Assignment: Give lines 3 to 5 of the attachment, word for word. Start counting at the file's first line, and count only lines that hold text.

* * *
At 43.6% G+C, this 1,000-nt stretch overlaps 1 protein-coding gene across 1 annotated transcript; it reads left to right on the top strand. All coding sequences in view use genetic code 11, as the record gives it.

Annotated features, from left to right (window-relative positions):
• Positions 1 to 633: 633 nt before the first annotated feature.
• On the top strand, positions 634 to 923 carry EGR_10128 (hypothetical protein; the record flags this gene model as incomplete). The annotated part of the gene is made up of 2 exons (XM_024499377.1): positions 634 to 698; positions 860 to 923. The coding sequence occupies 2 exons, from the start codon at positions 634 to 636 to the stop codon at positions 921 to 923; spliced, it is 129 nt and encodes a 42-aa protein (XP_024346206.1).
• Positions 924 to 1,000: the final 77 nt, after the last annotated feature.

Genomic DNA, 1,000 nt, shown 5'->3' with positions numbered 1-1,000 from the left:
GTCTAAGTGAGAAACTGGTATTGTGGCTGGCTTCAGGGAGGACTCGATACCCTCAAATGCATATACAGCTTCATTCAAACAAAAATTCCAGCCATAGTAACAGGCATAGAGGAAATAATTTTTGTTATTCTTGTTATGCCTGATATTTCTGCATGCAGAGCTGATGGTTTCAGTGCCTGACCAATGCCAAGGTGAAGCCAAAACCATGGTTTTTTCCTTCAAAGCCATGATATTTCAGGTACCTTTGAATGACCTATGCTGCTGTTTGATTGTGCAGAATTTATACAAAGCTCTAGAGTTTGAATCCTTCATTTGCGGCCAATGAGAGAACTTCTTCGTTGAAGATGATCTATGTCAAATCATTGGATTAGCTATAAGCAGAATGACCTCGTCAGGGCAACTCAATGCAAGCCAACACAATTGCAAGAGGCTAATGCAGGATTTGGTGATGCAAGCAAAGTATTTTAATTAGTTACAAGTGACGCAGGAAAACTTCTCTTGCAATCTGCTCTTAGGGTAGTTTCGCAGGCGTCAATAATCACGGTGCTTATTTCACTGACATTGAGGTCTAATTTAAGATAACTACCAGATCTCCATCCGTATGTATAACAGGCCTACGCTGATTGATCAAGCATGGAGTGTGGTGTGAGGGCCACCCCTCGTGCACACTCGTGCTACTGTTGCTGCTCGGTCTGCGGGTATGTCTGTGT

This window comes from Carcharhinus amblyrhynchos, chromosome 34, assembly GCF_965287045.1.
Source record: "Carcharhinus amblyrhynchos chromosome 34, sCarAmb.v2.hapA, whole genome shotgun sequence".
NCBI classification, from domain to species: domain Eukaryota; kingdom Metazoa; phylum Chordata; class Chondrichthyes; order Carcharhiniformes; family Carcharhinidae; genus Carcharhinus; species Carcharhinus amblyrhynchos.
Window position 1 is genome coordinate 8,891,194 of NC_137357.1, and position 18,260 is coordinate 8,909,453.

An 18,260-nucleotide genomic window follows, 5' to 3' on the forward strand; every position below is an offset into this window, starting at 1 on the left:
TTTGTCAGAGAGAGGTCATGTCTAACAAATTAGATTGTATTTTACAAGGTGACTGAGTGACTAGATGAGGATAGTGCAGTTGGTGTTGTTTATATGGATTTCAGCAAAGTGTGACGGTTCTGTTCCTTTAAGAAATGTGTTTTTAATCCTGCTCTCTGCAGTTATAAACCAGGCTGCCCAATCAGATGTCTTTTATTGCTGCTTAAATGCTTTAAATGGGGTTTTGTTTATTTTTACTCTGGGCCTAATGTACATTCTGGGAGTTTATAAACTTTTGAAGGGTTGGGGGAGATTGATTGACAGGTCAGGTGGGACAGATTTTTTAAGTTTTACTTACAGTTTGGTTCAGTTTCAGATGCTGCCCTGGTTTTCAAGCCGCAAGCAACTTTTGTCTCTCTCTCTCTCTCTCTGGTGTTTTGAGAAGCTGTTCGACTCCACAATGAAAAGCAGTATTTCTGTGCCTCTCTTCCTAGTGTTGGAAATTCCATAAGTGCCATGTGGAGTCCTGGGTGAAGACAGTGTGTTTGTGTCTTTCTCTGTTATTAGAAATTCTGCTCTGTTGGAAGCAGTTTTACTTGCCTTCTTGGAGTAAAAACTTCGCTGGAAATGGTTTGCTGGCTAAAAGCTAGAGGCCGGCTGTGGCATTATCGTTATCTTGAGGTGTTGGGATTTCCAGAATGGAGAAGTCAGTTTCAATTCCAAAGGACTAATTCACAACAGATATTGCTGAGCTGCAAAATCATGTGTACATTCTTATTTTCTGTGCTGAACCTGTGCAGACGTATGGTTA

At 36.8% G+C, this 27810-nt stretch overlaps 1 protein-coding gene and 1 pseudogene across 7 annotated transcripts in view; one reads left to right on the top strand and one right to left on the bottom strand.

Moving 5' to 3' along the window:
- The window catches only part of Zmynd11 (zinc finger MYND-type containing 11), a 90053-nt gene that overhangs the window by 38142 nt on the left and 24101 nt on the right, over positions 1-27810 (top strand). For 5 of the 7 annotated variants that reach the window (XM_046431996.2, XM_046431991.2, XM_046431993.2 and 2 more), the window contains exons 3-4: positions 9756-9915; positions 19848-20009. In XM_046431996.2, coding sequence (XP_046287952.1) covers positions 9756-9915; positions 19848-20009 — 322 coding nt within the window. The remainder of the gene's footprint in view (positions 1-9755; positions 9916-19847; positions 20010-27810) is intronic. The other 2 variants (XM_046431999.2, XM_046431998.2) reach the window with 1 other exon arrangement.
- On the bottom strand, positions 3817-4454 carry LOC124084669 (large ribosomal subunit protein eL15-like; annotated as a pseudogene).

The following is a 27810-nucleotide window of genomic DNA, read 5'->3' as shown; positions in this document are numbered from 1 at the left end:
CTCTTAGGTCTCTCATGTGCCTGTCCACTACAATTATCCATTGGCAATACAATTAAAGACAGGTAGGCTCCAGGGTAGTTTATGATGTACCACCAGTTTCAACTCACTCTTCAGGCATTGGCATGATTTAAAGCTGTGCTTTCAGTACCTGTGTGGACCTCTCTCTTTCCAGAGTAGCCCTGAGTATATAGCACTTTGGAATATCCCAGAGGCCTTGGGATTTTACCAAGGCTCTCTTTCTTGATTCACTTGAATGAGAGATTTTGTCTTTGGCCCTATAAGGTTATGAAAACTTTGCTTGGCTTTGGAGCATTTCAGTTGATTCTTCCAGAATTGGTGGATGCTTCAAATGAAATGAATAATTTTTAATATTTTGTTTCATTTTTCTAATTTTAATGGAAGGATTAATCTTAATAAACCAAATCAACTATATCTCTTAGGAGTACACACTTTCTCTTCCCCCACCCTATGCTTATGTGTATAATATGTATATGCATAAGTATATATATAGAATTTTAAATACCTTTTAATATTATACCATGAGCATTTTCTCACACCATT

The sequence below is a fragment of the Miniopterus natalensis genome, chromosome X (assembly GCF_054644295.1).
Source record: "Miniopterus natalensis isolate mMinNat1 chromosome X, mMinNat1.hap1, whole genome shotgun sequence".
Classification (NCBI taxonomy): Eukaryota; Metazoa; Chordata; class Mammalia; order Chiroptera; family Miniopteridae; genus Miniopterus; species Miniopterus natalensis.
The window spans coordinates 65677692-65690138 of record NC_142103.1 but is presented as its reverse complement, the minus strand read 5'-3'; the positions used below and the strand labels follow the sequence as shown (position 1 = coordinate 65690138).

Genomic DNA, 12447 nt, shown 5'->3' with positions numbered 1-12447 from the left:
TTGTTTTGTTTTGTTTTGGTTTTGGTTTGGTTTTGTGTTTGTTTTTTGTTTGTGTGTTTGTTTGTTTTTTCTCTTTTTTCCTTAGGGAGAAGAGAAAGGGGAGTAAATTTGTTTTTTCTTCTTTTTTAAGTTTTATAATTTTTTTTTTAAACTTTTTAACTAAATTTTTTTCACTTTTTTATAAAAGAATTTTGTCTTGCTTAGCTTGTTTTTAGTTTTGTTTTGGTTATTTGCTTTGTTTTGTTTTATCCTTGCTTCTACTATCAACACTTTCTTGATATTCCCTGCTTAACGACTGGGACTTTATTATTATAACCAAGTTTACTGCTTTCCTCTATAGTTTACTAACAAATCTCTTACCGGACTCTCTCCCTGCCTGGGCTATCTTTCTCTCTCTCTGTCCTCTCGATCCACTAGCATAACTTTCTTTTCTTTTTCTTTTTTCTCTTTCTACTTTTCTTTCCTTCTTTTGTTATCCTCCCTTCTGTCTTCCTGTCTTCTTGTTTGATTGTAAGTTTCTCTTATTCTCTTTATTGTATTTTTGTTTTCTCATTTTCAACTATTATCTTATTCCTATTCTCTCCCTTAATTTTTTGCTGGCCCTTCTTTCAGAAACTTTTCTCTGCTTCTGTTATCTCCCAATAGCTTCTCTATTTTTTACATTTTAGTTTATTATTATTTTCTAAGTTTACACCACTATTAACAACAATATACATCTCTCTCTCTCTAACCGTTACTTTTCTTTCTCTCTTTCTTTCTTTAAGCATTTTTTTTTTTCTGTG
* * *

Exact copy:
• Positions 1 to 633: 633 nt before the first annotated feature.
• On the top strand, positions 634 to 923 carry EGR_10128 (hypothetical protein; the record flags this gene model as incomplete). The annotated part of the gene is made up of 2 exons (XM_024499377.1): positions 634 to 698; positions 860 to 923. The coding sequence occupies 2 exons, from the start codon at positions 634 to 636 to the stop codon at positions 921 to 923; spliced, it is 129 nt and encodes a 42-aa protein (XP_024346206.1).
• Positions 924 to 1,000: the final 77 nt, after the last annotated feature.